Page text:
Current issue: 56(2)
Under compilation: 56(3)
To enhance the utilization of the wood, the sawmills are forced to place more emphasis on planning to master the whole production chain from the forest to the end product. One significant obstacle to integrating the forest-sawmill-market production chain is the lack of appropriate information about forest stands. Since the wood procurement point of view in forest planning systems has been almost totally disregarded there has been a great need to develop an easy and efficient pre-harvest measurement method, allowing separate measurement of stands prior to harvesting. The main purpose of this study was to develop a measurement method for Scots pine (Pinus sylvestris L.) stands which forest managers could use in describing the properties of the standing trees for sawing production planning.
Study materials were collected from ten Scots pine stands located in North Häme and South Pohjanmaa, in Southern Finland. The data comprise test sawing data on 314 pine stems, diameter at breast height (dbh) and height measures of all trees and measures of the quality parameters of pine sawlog stems in all ten study stands as well as the locations of all trees in six stands. The study was divided into four sub-studies which deal with pine quality prediction, construction of diameter and dead branch height distributions, sampling designs and applying height and crown height models. The final proposal for the pre-harvest measurement method is a synthesis of the individual sub-studies.
Quality analysis resulted in choosing dbh, distance from stump height to the first dead branch, crown height and tree height as the most appropriate quality characteristics of Scots pine. Dbh and dead branch height are measured from each pine sample tree while height and crown height are derived from dbh measures by aid of mixed height and crown height models. Pine and spruce diameter distribution as well as dead branch height distribution are most effectively predicted by the kernel function. Roughly 25 sample trees seem to be appropriate in pure pine stands. In mixed stands the number of sample trees needs to be increased in proportion to the intensity of pines in order to attain the same level of accuracy.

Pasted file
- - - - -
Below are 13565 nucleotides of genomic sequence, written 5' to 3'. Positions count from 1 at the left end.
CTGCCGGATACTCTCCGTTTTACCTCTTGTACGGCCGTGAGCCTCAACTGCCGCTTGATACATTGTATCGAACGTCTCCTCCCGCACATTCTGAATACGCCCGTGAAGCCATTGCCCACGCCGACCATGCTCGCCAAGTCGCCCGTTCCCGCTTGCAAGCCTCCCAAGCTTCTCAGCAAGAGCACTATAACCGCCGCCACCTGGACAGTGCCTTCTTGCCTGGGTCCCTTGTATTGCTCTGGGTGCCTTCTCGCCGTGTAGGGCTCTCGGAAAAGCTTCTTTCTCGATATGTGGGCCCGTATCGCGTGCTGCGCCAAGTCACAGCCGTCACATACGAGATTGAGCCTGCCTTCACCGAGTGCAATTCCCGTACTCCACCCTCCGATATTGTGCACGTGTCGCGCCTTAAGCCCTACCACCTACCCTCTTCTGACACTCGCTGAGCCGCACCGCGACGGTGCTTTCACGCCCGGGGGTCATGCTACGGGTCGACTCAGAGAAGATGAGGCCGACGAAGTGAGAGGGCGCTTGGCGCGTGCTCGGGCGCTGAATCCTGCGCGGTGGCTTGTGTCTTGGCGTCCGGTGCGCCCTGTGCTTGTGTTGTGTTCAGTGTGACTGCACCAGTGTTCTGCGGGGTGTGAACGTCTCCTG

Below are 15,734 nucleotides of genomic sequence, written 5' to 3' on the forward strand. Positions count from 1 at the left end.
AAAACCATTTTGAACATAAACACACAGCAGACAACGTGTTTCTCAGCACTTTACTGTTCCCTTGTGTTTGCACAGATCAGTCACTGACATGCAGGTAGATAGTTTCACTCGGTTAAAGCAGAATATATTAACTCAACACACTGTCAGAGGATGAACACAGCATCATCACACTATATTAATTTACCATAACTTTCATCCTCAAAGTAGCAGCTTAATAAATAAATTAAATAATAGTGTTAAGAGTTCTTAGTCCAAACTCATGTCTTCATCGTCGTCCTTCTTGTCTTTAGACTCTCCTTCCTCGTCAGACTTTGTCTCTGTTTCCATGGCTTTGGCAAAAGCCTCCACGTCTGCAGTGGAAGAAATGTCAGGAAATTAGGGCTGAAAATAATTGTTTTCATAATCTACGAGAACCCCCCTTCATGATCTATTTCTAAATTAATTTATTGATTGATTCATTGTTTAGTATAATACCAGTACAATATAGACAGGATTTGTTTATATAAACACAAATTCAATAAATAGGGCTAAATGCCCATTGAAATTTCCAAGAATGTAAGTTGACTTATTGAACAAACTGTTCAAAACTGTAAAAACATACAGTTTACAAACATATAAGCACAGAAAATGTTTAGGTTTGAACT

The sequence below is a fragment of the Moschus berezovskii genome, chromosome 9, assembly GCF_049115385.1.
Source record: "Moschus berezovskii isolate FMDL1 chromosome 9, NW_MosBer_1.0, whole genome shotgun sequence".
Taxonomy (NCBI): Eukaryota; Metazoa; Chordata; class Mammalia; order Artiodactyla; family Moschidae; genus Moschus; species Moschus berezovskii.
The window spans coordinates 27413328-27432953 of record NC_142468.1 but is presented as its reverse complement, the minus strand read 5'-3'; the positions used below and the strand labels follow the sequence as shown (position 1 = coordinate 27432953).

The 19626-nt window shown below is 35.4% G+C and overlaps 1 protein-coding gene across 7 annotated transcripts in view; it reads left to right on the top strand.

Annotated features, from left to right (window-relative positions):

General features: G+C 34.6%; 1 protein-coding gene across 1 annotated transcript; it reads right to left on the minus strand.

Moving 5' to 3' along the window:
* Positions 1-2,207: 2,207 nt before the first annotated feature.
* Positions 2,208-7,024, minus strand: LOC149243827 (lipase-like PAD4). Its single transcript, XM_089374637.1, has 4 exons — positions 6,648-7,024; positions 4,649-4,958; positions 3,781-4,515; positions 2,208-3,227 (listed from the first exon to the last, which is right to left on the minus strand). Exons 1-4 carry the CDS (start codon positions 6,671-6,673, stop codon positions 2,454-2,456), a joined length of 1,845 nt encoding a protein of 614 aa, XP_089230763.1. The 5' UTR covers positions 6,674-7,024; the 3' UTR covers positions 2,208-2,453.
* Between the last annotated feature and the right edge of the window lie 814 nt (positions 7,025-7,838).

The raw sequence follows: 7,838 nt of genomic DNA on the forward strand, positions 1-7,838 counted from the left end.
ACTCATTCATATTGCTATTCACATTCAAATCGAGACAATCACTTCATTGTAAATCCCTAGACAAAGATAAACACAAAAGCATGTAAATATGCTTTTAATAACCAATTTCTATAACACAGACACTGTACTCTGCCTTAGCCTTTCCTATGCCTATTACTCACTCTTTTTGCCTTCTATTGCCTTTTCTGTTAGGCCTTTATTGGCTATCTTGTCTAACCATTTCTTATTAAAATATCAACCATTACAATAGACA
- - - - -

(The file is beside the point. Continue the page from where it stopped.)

Factors affecting soil disturbance caused by harvester and forwarder were studied on mid-grained soils in Finland. Sample plots were harvested using a one-grip harvester. The harvester operator processed the trees outside the strip roads, and the remaining residues were removed to exclude the covering effect of residues. Thereafter, a loaded forwarder made up to 5 passes over the sample plots. The average rut depth after four machine passes was positively correlated to the volumetric water content at a depth of 0–10 cm in mineral soil, as well as the thickness of the organic layer and the harvester rut depth, and negatively correlated with penetration resistance at depths of both 0–20 cm and 5–40 cm. We present 5 models to predict forwarder rut depth. Four include the cumulative mass driven over a measurement point and combinations of penetration resistance, water content and the depth of organic layer. The fifth model includes harvester rut depth and the cumulative overpassed mass and provided the best fit. Changes in the penetration resistance (PR) were highest at depths of 20–40 cm. Increase in BD and VWC decreased PR, which increased with total overdriven mass. After four to five machine passes PR values started to stabilize.